Dual-element water heaters use two heating elements to heat the cold water inside the tank. If the unit is producing lukewarm water, one of its heating elements has blown out. Conversely, if the water heater is producing cold water, both heating elements are faulty. You should identify the causes of element failure to prevent future problems and ensure a reliable supply of hot water. Below are four potential reasons your heating elements aren't working.
Faulty or Loose Electrical Connection
Electric water heaters use heavy gauge wiring to supply electricity to the unit. A loose connection between the wiring and the water heater can cause the elements to stop working. However, this doesn't mean the elements are faulty. You only need to fix the loose connection to restore power to the water heater. However, there may be a faulty connection in the wiring as well. Damaged wires can cut electricity to the water heater elements, causing them to fail. You should replace the wiring to restore power to your water heater.
Faulty Water Heater Thermostat
Water heaters use a thermostat to sense the temperature of the water. In a dual-element unit, each heating element has a thermostat. The thermostats signal the elements to turn on and heat the water to the pre-set temperature. A faulty thermostat cannot accurately detect the temperature of the water; therefore, it won't signal the heating elements to turn on. If one thermostat is defective, its heating element won't work. Consequently, your water heater will produce lukewarm water. Therefore, repair the faulty thermostat, so the unit can perform optimally.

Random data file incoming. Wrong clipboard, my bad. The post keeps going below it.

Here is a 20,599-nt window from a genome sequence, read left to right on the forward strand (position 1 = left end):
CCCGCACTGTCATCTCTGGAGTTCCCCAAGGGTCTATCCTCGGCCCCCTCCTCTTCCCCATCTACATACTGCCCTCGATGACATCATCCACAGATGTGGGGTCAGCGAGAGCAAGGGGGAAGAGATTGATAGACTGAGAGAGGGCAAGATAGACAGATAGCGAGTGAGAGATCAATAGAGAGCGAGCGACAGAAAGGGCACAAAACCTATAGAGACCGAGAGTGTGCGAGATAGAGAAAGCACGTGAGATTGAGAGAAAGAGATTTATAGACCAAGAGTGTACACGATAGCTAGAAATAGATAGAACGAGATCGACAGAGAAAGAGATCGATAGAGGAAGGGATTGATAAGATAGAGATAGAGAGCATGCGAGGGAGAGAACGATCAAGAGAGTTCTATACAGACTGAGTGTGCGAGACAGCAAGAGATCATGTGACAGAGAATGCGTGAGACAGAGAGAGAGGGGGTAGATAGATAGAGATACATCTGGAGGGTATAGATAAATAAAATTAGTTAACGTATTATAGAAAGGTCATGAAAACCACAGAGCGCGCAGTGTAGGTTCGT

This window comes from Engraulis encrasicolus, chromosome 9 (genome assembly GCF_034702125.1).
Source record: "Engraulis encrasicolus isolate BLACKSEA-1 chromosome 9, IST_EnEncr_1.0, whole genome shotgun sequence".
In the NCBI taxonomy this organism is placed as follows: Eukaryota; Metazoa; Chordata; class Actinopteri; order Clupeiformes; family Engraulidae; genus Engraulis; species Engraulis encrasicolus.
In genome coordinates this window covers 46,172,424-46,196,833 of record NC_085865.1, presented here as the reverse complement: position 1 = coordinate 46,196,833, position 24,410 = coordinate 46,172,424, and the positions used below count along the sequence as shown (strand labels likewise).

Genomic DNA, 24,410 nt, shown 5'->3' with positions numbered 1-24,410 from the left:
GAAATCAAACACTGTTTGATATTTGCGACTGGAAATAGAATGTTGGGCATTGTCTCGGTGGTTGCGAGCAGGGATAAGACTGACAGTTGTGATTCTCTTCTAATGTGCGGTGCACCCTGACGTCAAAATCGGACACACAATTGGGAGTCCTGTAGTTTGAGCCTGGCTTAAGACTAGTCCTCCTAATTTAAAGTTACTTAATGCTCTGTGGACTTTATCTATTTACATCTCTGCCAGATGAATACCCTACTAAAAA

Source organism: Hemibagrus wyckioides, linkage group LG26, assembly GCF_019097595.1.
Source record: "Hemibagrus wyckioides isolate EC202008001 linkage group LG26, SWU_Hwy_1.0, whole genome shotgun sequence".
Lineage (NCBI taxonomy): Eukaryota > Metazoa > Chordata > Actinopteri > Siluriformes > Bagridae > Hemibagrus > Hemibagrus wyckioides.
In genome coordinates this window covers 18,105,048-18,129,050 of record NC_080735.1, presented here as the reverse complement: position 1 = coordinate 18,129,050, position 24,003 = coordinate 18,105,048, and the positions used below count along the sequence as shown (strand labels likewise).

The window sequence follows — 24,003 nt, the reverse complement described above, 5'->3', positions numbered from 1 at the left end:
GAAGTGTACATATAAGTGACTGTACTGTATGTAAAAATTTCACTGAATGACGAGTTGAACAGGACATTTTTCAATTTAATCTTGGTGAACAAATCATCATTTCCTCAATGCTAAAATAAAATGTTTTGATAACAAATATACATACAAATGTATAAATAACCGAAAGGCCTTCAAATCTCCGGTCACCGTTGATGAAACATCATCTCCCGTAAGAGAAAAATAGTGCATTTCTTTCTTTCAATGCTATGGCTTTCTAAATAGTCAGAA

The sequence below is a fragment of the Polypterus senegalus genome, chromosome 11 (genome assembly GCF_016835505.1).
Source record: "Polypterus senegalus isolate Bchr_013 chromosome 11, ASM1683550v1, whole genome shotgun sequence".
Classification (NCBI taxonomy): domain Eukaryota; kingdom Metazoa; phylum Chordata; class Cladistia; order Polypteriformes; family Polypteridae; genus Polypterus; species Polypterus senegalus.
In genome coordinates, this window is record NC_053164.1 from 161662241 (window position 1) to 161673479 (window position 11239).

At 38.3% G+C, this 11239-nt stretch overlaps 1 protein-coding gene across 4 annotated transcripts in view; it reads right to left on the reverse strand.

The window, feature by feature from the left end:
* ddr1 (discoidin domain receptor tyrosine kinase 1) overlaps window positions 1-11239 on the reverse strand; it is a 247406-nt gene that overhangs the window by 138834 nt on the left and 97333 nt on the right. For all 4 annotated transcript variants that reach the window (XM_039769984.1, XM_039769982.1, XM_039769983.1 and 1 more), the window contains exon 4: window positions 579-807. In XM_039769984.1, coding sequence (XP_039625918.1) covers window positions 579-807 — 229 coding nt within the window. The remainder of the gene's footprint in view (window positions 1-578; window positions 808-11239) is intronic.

Corrosion Due to Mineral Buildup
When you heat cold water, the minerals dissolved in the water solidify and encase the heating elements. Over time, the minerals prevent heat transfer between the elements and the water, which slows down heating. If you don't flush and clean your water heater, the minerals will erode the elements, causing them to stop working. If you have hard water in your home, your unit's heating elements will burn out often. Therefore, install a water filtration system to remove minerals from the water. Alternatively, flush and clean your tank regularly to get rid of the scale buildup.
Power Surge in the Home
Does your home experience power surges because of faulty wiring, electrical overload, or power blackouts? Power surges cause abnormal increases in electrical voltage. Any voltage exceeding your water heater's rating can damage the heating elements and other electrical components. If your heating elements have blown out due to a power surge, install a surge protection device to prevent future damage.
If your heating elements have burned out, don't replace them yourself. Contact a professional plumbing contractor for water heater repair services.